Fagonia Cretica Tea in News
>> Fagonia cretica herbal tea arrested the growth of cancer cells within five hours of application and caused them to die within 24 hours.
A cup of traditional herbal tea may hold the key to fighting breast cancer, scientists have claimed.
Extracts from the plant known as virgin's mantle, which is used as a medicinal tea in some countries, can kill cancerous cells in the test tube, the Daily Mail reported. The plant-based tea is already drunk by women in rural Pakistan who have breast cancer, but until now its use as a treatment has been regarded as folklore.
Research by scientists at Aston University, Birmingham, and Russells Hall Hospital, Dudley, suggests it contains potent anti-cancer agents that act singly or in combination against the proliferation of cancer cells. Laboratory tests showed they arrested the growth of cells within five hours of application and caused them to die within 24 hours. The plant, which has the botanical name Fagonia cretica, is found in arid, desert regions of Pakistan, India, Africa and parts of Europe.
Professor Helen Griffiths and Professor Amtul R Carmichael, who headed the study, found herbal tea made from the extract of the plant destroys cancer cells but, unlike conventional chemotherapy, treatment does not damage normal breast cells, thus reducing side effects.
Reports from breast cancer sufferers in Pakistan suggest that the plant extract does not trigger any serious side effects such as loss of hair, drop in blood count or diarrhoea. The research found the plant extract had a novel mechanism which could remedy defects in cell DNA that would normally resist tumour growth.
An impaired DNA response not only allows the cancer to flourish, it also inhibits the way chemotherapy works which reduces its effectiveness. Professor Carmichael said a small hospital 100 miles north of Lahore in Pakistan started using the herbal tea 40 years ago to treat breast cancer patients.
"It appears to keep them in remission, although we can't use the word cure at this stage," she said.
"However, they live for a long time without losing their hair or putting on a large amount of weight, or experiencing other toxic side effects associated with chemotherapy, so we are confident this extract has something to contribute."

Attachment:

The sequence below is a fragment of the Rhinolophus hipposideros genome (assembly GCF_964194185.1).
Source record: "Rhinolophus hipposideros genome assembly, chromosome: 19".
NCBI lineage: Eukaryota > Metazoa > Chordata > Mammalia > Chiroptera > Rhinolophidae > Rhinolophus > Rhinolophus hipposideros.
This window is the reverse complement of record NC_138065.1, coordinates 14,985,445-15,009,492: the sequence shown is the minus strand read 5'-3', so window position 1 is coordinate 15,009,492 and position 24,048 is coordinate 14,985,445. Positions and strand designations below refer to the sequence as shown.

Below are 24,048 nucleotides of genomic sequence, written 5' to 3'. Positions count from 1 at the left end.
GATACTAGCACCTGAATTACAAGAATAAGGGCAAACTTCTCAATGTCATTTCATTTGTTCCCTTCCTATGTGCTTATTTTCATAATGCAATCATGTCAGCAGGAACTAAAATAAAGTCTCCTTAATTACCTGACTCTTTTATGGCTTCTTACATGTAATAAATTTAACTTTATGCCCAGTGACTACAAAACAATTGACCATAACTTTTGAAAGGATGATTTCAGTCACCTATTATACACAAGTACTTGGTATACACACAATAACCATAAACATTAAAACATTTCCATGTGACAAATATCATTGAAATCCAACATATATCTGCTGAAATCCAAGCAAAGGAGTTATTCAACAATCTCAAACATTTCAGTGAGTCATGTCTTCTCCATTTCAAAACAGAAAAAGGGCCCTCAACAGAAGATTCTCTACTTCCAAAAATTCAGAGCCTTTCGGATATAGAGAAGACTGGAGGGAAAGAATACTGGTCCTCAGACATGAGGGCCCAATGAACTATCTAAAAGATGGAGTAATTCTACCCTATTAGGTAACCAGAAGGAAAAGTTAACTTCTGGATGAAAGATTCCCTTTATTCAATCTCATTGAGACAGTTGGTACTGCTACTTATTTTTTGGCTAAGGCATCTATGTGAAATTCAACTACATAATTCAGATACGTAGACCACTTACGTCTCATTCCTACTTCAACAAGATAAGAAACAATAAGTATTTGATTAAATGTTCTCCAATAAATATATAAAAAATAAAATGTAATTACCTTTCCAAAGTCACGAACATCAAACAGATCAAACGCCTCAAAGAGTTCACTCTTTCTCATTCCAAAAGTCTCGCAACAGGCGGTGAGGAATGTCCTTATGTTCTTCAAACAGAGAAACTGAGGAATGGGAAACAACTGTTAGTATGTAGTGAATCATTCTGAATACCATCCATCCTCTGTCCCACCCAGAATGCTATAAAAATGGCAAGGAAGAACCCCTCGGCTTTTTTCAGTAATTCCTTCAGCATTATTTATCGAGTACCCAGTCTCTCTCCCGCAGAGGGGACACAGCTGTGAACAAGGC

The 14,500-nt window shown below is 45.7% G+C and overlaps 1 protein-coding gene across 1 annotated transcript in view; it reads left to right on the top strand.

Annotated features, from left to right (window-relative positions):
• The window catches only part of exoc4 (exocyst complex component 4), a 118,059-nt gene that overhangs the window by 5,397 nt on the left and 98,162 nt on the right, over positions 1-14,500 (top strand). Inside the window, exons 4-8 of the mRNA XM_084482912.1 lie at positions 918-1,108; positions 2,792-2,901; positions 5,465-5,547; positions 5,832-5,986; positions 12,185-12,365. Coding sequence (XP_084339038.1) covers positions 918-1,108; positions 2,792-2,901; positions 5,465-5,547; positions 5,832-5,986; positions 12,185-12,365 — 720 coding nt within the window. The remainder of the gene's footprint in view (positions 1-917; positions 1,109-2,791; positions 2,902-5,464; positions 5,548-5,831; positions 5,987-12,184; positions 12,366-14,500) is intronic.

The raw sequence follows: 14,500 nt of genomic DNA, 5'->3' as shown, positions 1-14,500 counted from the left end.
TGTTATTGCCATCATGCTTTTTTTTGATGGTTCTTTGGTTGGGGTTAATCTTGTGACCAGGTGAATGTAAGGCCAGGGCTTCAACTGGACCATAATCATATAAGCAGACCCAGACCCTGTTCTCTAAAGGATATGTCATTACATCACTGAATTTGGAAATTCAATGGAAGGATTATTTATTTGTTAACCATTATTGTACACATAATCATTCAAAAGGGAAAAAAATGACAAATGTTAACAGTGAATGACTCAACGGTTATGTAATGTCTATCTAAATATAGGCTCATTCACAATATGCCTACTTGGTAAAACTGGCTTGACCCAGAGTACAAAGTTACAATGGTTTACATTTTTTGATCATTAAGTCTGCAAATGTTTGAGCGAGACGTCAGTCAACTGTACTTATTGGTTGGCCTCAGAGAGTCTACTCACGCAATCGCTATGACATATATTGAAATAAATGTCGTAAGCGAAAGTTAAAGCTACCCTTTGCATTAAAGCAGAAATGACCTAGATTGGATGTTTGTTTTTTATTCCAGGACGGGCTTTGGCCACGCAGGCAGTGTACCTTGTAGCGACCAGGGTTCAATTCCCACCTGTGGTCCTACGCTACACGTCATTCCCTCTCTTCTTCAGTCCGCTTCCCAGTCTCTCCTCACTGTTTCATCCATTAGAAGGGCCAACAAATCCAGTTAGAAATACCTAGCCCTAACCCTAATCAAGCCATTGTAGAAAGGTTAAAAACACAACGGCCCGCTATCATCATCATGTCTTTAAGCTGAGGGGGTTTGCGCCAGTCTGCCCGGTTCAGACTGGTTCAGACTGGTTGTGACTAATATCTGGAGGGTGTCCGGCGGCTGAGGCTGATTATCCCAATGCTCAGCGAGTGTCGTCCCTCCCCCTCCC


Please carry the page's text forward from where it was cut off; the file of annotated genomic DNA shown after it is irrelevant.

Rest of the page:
She said stringent safety tests would be needed in developing a drug based on the extract. At present the herbal tea is being used to treat Asians but there might be different effects in Caucasian patients, she added.
>> Cup of herbal tea could help fight breast cancer
Scientists at Aston University and Russells Hall Hospital have discovered that an extract from a common plant in Pakistan may help cure breast cancer.
The plant, Fagonia cretica, and known as Virgon’s Mantlem, is commonly used in herbal tea. It has been traditionally used to treat women in rural Pakistan who have breast cancer, but up until now this treatment has been regarded as something of a folklore remedy. However, patients in Pakistan who have taken the plant extract have reported that it does not appear to generate any of the serious common side effects associated with other cancer treatments, such as loss of hair, drop in blood count or diarrhoea.
Now, scientists at Aston University in Birmingham and Russells Hall Hospital in Dudley have undertaken tests of the plant extract and proved that it kills cancer cells without damage to normal breast cells in laboratory conditions.
Professor Helen Griffiths and Professor Amutul R Carmichael who lead the study are now aiming to identify which element or elements of the plant are responsible for killing the cancer cells with a view to eventually begin trails with human cancer patients.
Professor Helen Griffith of Aston University said; “More research is needed to establish the role of the extract in cancer management and It now needs to be demonstrated that this extract is as effective in killing cancer cells inside the body as it is within laboratory. The next steps are to identify which element of the plant is responsible for killing the cancer cells with a view to eventually begin trails with human cancer patients.”
Dr Caitlin Palframan, policy manager at Breakthrough Breast Cancer said; “Some of the most important cancer-fighting drugs are originally derived from plants. As this research is at the very earliest stage we won’t know for quite some time whether drugs derived from this plant will be effective in treating breast cancer but we look forward to seeing any progress.” The plant is found in arid, desert regions of Pakistan, India, Africa and parts of Europe.